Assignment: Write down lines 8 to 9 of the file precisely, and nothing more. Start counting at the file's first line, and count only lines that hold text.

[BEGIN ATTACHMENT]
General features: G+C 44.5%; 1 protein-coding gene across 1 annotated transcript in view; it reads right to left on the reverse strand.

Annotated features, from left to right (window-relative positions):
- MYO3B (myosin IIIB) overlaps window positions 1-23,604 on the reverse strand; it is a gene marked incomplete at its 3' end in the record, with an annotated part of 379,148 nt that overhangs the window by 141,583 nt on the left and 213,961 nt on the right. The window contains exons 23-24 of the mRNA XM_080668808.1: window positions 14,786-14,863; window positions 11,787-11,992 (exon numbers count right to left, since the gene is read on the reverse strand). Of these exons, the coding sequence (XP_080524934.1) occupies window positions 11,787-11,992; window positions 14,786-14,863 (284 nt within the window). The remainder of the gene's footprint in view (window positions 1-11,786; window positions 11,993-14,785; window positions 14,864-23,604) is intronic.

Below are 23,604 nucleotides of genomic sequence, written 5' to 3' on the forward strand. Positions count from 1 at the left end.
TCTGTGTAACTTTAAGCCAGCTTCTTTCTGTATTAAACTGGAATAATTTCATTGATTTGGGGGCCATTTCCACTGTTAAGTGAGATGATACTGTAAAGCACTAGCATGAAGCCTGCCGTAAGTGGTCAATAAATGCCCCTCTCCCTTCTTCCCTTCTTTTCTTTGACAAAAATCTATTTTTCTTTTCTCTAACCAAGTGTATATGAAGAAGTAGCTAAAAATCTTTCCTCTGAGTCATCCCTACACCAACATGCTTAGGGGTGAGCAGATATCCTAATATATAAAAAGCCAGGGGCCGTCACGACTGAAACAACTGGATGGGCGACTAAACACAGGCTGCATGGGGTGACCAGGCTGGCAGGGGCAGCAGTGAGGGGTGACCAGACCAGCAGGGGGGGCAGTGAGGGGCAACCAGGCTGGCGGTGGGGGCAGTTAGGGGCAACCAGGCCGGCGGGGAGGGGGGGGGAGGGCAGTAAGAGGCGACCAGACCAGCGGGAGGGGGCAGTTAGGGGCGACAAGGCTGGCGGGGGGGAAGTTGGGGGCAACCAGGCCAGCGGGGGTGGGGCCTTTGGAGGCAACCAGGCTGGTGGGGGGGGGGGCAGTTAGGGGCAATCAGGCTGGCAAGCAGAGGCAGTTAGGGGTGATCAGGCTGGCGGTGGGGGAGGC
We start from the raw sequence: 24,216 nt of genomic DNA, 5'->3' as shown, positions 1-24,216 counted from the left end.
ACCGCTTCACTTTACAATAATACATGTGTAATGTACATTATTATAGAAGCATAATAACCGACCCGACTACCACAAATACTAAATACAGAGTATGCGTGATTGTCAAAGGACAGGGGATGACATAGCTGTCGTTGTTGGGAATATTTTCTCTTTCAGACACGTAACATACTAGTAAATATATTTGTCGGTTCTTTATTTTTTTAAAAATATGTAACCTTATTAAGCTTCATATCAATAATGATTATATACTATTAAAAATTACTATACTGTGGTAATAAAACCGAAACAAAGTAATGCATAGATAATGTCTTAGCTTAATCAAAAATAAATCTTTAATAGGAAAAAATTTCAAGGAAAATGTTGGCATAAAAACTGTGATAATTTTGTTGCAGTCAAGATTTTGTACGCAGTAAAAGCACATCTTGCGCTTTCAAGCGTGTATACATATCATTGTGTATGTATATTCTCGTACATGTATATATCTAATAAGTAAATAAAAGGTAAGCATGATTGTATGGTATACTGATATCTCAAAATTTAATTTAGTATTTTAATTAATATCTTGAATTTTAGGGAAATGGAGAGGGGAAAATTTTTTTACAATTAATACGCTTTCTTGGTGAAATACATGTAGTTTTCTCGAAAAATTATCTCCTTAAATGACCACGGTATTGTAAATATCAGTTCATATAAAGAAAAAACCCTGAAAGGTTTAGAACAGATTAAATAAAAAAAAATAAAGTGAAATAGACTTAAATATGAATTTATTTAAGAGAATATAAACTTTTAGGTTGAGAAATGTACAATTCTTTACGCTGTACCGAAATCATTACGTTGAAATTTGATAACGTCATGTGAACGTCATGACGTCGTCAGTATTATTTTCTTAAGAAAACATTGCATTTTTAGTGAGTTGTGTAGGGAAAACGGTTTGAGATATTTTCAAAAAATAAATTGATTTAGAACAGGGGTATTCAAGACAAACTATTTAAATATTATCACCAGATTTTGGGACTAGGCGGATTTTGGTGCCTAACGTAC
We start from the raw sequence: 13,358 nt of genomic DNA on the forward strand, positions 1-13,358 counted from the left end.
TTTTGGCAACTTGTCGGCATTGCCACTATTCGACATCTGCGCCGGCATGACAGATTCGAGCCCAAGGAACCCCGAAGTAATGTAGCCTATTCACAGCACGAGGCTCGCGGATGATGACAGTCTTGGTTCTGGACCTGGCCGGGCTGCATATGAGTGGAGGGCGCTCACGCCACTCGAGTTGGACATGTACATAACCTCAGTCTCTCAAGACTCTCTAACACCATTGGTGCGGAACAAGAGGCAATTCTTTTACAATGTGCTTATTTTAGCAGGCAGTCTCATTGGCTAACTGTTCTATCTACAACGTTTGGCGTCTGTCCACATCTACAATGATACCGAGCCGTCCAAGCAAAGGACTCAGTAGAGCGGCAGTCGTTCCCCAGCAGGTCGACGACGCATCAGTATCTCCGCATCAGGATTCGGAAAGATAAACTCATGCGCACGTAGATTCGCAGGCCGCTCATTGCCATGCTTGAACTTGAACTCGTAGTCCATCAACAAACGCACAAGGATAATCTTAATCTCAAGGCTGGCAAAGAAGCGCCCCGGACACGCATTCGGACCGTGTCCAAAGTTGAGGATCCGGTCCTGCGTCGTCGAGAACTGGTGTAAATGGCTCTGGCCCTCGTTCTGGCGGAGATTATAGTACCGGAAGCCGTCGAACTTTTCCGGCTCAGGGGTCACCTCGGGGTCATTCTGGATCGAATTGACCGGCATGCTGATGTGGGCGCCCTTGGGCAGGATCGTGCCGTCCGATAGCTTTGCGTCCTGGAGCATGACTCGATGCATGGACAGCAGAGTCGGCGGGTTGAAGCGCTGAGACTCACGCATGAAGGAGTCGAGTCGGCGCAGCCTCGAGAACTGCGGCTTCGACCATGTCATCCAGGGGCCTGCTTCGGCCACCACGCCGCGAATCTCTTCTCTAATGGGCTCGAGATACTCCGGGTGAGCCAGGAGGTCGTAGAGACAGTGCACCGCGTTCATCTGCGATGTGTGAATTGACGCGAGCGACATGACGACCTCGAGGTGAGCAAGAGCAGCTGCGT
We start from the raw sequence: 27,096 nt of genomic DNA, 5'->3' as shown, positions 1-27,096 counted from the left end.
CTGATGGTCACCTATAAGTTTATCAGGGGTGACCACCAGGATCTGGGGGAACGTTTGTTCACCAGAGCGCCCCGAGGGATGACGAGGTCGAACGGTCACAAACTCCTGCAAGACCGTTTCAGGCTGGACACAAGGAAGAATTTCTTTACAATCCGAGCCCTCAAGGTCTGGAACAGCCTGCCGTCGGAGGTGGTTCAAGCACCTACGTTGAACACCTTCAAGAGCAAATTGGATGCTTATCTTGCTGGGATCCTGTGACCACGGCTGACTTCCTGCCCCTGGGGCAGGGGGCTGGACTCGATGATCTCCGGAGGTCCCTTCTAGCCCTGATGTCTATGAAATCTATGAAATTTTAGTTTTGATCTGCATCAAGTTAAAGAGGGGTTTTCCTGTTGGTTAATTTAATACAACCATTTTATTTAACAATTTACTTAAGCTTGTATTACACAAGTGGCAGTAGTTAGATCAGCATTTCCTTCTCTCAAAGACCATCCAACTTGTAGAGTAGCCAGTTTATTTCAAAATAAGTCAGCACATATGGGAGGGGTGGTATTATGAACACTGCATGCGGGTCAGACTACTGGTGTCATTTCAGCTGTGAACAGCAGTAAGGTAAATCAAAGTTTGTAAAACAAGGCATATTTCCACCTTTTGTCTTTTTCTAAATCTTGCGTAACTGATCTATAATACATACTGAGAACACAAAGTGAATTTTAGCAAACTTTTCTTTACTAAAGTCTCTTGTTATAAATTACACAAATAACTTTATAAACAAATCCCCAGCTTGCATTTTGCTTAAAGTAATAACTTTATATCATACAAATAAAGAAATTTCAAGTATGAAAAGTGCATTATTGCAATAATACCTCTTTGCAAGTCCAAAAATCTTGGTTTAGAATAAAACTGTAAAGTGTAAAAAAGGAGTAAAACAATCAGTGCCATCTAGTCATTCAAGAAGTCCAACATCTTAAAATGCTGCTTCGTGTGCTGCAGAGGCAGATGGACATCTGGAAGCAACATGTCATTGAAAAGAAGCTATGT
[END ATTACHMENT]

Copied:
We start from the raw sequence: 13,358 nt of genomic DNA on the forward strand, positions 1-13,358 counted from the left end.
TTTTGGCAACTTGTCGGCATTGCCACTATTCGACATCTGCGCCGGCATGACAGATTCGAGCCCAAGGAACCCCGAAGTAATGTAGCCTATTCACAGCACGAGGCTCGCGGATGATGACAGTCTTGGTTCTGGACCTGGCCGGGCTGCATATGAGTGGAGGGCGCTCACGCCACTCGAGTTGGACATGTACATAACCTCAGTCTCTCAAGACTCTCTAACACCATTGGTGCGGAACAAGAGGCAATTCTTTTACAATGTGCTTATTTTAGCAGGCAGTCTCATTGGCTAACTGTTCTATCTACAACGTTTGGCGTCTGTCCACATCTACAATGATACCGAGCCGTCCAAGCAAAGGACTCAGTAGAGCGGCAGTCGTTCCCCAGCAGGTCGACGACGCATCAGTATCTCCGCATCAGGATTCGGAAAGATAAACTCATGCGCACGTAGATTCGCAGGCCGCTCATTGCCATGCTTGAACTTGAACTCGTAGTCCATCAACAAACGCACAAGGATAATCTTAATCTCAAGGCTGGCAAAGAAGCGCCCCGGACACGCATTCGGACCGTGTCCAAAGTTGAGGATCCGGTCCTGCGTCGTCGAGAACTGGTGTAAATGGCTCTGGCCCTCGTTCTGGCGGAGATTATAGTACCGGAAGCCGTCGAACTTTTCCGGCTCAGGGGTCACCTCGGGGTCATTCTGGATCGAATTGACCGGCATGCTGATGTGGGCGCCCTTGGGCAGGATCGTGCCGTCCGATAGCTTTGCGTCCTGGAGCATGACTCGATGCATGGACAGCAGAGTCGGCGGGTTGAAGCGCTGAGACTCACGCATGAAGGAGTCGAGTCGGCGCAGCCTCGAGAACTGCGGCTTCGACCATGTCATCCAGGGGCCTGCTTCGGCCACCACGCCGCGAATCTCTTCTCTAATGGGCTCGAGATACTCCGGGTGAGCCAGGAGGTCGTAGAGACAGTGCACCGCGTTCATCTGCGATGTGTGAATTGACGCGAGCGACATGACGACCTCGAGGTGAGCAAGAGCAGCTGCGT